Arts & Culture
Artist, John Horton presents painting Arrival of the S.V. Titania to the City of Richmond
Photo by Lorraine Graves
Richmond City Hall adds to our art collection
Published 6:26 PDT, Mon May 29, 2017
Tuesday, May 23 renowned painter, John Horton, unveiled his historical painting, Arrival of the S.V. Titania, at Richmond City Hall.
Commissioned by the city for Canada 150, the painting shows the first tall ship to enter Steveston Harbour to take our salmon to Europe in 1899. Before that, all salmon was sent to Victoria for transoceanic shipping.
Artist Horton called Titania, “A beautiful clipper ship with beautiful lines.”
Horton, an official Canadian naval war artist who was deployed as such by the Royal Canadian Navy during the Gulf War, said, “Painting is to tell the story of what life is about.”
An accurate chronicler of all things nautical, Horton said of the smaller boats used as tugs around the Titania, “There are two examples of these in Steveston; one at the Gulf of Georgia Cannery and the other at Britannia so you can compare and see how accurate this one [in the painting] is.”
In Horton’s work, Britannia Cannery is still under construction even though it was shipping salmon at that time.
Remembering that much of western Canada belonged to a company before it was a country, Titania too belonged to a company, making money from Canadian resources for investors in England. Horton said, “The Titania sailed under the flag of the Hudson’s Bay Company.” The HBC salmon buys were a boon to the region. Said Horton, “A lot of the money that came to Richmond in those days came from the fishing industry.”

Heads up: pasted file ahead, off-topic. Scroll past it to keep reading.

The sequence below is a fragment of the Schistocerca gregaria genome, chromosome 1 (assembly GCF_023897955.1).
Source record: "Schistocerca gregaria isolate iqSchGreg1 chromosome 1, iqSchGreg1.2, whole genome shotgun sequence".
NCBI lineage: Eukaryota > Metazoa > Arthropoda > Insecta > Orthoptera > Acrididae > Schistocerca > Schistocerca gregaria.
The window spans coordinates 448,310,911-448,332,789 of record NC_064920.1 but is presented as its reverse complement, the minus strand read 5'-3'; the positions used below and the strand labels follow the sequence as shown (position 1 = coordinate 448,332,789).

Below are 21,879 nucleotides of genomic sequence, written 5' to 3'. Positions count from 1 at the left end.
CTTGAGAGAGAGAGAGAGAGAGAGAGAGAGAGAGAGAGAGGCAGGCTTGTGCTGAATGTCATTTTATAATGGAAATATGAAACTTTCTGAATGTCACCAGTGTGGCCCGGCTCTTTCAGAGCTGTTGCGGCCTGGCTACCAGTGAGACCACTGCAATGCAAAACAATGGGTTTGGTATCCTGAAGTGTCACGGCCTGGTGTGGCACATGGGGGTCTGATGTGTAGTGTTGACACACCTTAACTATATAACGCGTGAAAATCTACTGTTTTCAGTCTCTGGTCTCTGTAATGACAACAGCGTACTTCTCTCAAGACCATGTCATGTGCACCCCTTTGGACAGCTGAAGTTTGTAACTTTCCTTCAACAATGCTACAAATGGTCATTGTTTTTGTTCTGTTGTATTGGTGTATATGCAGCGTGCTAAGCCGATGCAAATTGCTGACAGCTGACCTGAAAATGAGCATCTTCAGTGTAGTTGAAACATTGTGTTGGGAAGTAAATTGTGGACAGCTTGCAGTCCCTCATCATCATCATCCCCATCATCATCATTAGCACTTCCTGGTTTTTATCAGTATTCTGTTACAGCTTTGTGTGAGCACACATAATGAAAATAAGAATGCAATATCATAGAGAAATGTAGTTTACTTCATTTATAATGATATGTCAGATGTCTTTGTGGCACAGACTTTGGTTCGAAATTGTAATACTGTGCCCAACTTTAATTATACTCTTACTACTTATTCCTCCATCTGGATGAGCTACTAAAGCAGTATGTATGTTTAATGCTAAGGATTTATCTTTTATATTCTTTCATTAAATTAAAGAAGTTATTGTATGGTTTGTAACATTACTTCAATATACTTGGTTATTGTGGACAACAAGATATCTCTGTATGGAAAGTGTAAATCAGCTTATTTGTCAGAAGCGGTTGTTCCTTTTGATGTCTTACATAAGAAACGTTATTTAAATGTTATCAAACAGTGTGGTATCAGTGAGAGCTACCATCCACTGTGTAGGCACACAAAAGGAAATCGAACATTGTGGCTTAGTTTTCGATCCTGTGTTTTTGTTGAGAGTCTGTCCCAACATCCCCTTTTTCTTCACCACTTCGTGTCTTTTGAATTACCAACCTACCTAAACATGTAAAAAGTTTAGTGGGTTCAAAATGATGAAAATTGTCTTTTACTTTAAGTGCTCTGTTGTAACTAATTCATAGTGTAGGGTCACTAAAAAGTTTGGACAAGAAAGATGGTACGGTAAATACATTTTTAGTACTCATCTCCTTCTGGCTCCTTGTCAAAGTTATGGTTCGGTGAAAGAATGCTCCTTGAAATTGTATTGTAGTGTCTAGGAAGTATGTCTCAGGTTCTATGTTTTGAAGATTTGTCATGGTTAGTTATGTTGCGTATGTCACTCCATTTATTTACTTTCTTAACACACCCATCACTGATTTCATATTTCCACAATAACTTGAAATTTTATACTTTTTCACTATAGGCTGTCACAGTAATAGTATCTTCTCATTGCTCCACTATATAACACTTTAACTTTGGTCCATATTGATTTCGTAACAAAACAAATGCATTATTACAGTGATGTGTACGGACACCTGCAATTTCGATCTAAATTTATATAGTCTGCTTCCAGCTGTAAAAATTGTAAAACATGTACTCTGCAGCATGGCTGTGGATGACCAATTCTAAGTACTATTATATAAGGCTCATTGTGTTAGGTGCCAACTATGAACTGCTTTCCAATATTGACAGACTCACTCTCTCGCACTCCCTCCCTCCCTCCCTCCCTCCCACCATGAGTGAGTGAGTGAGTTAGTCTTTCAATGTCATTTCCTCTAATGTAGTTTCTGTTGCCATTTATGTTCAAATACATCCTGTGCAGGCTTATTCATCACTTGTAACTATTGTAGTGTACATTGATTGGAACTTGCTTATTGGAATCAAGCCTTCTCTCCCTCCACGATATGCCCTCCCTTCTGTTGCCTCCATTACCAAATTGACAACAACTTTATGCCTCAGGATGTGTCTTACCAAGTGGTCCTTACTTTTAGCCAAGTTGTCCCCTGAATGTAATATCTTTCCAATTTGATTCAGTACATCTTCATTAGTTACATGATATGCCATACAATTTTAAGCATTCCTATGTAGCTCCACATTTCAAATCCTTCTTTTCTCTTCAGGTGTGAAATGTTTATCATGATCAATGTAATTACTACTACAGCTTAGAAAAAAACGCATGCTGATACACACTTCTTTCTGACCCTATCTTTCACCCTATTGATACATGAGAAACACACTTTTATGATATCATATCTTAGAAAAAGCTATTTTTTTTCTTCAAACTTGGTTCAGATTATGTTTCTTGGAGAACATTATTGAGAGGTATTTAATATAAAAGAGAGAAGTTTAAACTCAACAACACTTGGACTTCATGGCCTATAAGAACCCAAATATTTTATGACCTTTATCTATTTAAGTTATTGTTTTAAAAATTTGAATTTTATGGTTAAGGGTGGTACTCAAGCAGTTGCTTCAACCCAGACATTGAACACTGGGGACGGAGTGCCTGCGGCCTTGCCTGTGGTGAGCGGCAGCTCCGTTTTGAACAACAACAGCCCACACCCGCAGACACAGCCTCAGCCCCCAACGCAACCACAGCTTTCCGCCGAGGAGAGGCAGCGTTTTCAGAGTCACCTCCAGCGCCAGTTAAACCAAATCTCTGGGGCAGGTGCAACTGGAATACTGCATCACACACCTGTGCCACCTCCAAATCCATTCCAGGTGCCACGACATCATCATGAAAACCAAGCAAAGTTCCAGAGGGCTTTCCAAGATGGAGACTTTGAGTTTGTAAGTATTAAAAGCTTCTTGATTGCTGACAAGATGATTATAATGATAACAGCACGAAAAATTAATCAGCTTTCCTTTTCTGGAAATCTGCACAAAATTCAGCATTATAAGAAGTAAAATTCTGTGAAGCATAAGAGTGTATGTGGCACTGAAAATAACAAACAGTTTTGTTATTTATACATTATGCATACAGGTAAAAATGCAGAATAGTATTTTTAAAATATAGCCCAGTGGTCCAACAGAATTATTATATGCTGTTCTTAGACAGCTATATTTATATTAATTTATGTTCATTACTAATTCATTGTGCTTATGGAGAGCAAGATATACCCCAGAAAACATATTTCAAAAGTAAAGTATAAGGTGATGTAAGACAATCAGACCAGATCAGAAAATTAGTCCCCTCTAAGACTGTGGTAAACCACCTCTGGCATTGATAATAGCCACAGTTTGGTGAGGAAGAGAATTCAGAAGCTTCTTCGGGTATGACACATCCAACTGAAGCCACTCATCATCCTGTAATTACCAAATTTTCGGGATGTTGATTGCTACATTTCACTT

In 1899 and until the Panama Canal opening in 1914, clipper ships like the Titania made the lengthy and stormy trip to Europe by going around the Southern tip of South America powered only by the wind.
Titania was fast with her record for China to London of 89 days, over three months. A trip that today takes three to four weeks by modern transport ship or ten and a half hours by plane.
Steveston Harbour looks a little different in the painting because, as Horton said, “Shady Island, Steveston Island did not exist in those days. It was just a sand bar,” but some things don’t change. Mr. Baker’s snowy peak glistening in the distance can still be seen today by looking upriver from Steveston, is the same view seen for thousands of years, even before the settlers’ arrival.
The Arrival of the S.V. Titania painting will be permanently installed in the foyer outside of Council Chambers at Richmond City Hall. Visitors are welcome to view the painting during regular business hours (Monday to Friday, 8:15 a.m. to 5 p.m.).
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